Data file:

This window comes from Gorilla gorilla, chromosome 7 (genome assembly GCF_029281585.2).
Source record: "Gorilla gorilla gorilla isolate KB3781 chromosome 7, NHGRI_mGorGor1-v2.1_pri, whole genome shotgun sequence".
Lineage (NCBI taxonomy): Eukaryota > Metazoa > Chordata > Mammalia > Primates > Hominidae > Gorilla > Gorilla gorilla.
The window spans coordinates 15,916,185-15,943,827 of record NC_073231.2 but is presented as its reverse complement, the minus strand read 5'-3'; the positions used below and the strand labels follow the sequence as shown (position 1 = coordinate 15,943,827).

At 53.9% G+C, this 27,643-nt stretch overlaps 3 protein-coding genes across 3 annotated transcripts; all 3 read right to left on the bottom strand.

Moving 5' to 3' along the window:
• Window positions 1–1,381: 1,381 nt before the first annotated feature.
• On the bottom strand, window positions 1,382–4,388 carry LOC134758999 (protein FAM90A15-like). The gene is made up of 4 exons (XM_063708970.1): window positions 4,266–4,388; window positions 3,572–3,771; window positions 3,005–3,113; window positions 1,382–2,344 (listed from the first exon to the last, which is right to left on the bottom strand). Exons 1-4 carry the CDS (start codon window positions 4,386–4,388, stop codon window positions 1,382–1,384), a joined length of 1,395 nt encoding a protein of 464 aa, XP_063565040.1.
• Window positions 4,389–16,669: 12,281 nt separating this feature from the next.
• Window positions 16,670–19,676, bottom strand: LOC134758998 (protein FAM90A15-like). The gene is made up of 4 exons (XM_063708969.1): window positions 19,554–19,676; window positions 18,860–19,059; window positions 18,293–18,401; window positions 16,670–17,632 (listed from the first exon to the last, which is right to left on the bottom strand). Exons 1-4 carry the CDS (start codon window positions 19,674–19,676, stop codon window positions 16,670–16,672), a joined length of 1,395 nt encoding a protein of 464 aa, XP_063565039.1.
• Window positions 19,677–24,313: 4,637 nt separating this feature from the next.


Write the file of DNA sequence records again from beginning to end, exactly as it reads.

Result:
This window comes from Gorilla gorilla, chromosome 7 (genome assembly GCF_029281585.2).
Source record: "Gorilla gorilla gorilla isolate KB3781 chromosome 7, NHGRI_mGorGor1-v2.1_pri, whole genome shotgun sequence".
Lineage (NCBI taxonomy): Eukaryota > Metazoa > Chordata > Mammalia > Primates > Hominidae > Gorilla > Gorilla gorilla.
The window spans coordinates 15,916,185-15,943,827 of record NC_073231.2 but is presented as its reverse complement, the minus strand read 5'-3'; the positions used below and the strand labels follow the sequence as shown (position 1 = coordinate 15,943,827).

At 53.9% G+C, this 27,643-nt stretch overlaps 3 protein-coding genes across 3 annotated transcripts; all 3 read right to left on the bottom strand.

Moving 5' to 3' along the window:
• Window positions 1–1,381: 1,381 nt before the first annotated feature.
• On the bottom strand, window positions 1,382–4,388 carry LOC134758999 (protein FAM90A15-like). The gene is made up of 4 exons (XM_063708970.1): window positions 4,266–4,388; window positions 3,572–3,771; window positions 3,005–3,113; window positions 1,382–2,344 (listed from the first exon to the last, which is right to left on the bottom strand). Exons 1-4 carry the CDS (start codon window positions 4,386–4,388, stop codon window positions 1,382–1,384), a joined length of 1,395 nt encoding a protein of 464 aa, XP_063565040.1.
• Window positions 4,389–16,669: 12,281 nt separating this feature from the next.
• Window positions 16,670–19,676, bottom strand: LOC134758998 (protein FAM90A15-like). The gene is made up of 4 exons (XM_063708969.1): window positions 19,554–19,676; window positions 18,860–19,059; window positions 18,293–18,401; window positions 16,670–17,632 (listed from the first exon to the last, which is right to left on the bottom strand). Exons 1-4 carry the CDS (start codon window positions 19,674–19,676, stop codon window positions 16,670–16,672), a joined length of 1,395 nt encoding a protein of 464 aa, XP_063565039.1.
• Window positions 19,677–24,313: 4,637 nt separating this feature from the next.